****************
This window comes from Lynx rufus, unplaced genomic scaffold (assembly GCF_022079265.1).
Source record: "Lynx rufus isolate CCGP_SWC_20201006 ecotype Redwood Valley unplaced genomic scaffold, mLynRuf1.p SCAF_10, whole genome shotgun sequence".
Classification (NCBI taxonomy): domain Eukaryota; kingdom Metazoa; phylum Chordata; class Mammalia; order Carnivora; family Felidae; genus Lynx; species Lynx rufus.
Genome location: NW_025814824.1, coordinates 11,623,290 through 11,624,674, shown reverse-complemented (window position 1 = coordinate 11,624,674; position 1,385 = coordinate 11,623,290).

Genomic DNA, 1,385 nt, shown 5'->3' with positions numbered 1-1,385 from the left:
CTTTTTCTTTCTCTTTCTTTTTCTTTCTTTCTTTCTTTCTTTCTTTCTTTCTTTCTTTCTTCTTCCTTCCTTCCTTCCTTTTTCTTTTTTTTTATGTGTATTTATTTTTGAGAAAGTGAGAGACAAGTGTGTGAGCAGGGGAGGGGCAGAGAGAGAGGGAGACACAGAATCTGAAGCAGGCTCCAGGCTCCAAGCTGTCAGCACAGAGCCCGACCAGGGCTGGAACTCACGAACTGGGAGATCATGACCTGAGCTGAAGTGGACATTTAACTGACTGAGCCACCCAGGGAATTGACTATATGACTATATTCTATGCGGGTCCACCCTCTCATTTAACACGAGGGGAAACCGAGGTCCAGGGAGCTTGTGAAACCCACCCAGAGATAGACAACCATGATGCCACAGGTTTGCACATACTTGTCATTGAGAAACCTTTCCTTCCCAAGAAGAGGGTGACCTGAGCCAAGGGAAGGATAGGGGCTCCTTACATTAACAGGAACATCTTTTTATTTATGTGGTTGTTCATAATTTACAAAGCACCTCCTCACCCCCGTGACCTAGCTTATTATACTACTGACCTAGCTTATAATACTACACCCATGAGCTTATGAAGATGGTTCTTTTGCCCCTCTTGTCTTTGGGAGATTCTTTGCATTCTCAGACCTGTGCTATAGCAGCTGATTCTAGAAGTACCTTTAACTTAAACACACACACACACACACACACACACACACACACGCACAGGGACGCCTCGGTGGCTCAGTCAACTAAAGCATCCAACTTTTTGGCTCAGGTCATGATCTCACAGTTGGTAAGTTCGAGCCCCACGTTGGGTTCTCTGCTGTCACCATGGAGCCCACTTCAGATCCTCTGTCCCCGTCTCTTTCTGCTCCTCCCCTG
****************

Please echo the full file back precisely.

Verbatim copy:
This window comes from Lynx rufus, unplaced genomic scaffold (assembly GCF_022079265.1).
Source record: "Lynx rufus isolate CCGP_SWC_20201006 ecotype Redwood Valley unplaced genomic scaffold, mLynRuf1.p SCAF_10, whole genome shotgun sequence".
Classification (NCBI taxonomy): domain Eukaryota; kingdom Metazoa; phylum Chordata; class Mammalia; order Carnivora; family Felidae; genus Lynx; species Lynx rufus.
Genome location: NW_025814824.1, coordinates 11,623,290 through 11,624,674, shown reverse-complemented (window position 1 = coordinate 11,624,674; position 1,385 = coordinate 11,623,290).

Genomic DNA, 1,385 nt, shown 5'->3' with positions numbered 1-1,385 from the left:
CTTTTTCTTTCTCTTTCTTTTTCTTTCTTTCTTTCTTTCTTTCTTTCTTTCTTTCTTTCTTCTTCCTTCCTTCCTTCCTTTTTCTTTTTTTTTATGTGTATTTATTTTTGAGAAAGTGAGAGACAAGTGTGTGAGCAGGGGAGGGGCAGAGAGAGAGGGAGACACAGAATCTGAAGCAGGCTCCAGGCTCCAAGCTGTCAGCACAGAGCCCGACCAGGGCTGGAACTCACGAACTGGGAGATCATGACCTGAGCTGAAGTGGACATTTAACTGACTGAGCCACCCAGGGAATTGACTATATGACTATATTCTATGCGGGTCCACCCTCTCATTTAACACGAGGGGAAACCGAGGTCCAGGGAGCTTGTGAAACCCACCCAGAGATAGACAACCATGATGCCACAGGTTTGCACATACTTGTCATTGAGAAACCTTTCCTTCCCAAGAAGAGGGTGACCTGAGCCAAGGGAAGGATAGGGGCTCCTTACATTAACAGGAACATCTTTTTATTTATGTGGTTGTTCATAATTTACAAAGCACCTCCTCACCCCCGTGACCTAGCTTATTATACTACTGACCTAGCTTATAATACTACACCCATGAGCTTATGAAGATGGTTCTTTTGCCCCTCTTGTCTTTGGGAGATTCTTTGCATTCTCAGACCTGTGCTATAGCAGCTGATTCTAGAAGTACCTTTAACTTAAACACACACACACACACACACACACACACACACACGCACAGGGACGCCTCGGTGGCTCAGTCAACTAAAGCATCCAACTTTTTGGCTCAGGTCATGATCTCACAGTTGGTAAGTTCGAGCCCCACGTTGGGTTCTCTGCTGTCACCATGGAGCCCACTTCAGATCCTCTGTCCCCGTCTCTTTCTGCTCCTCCCCTG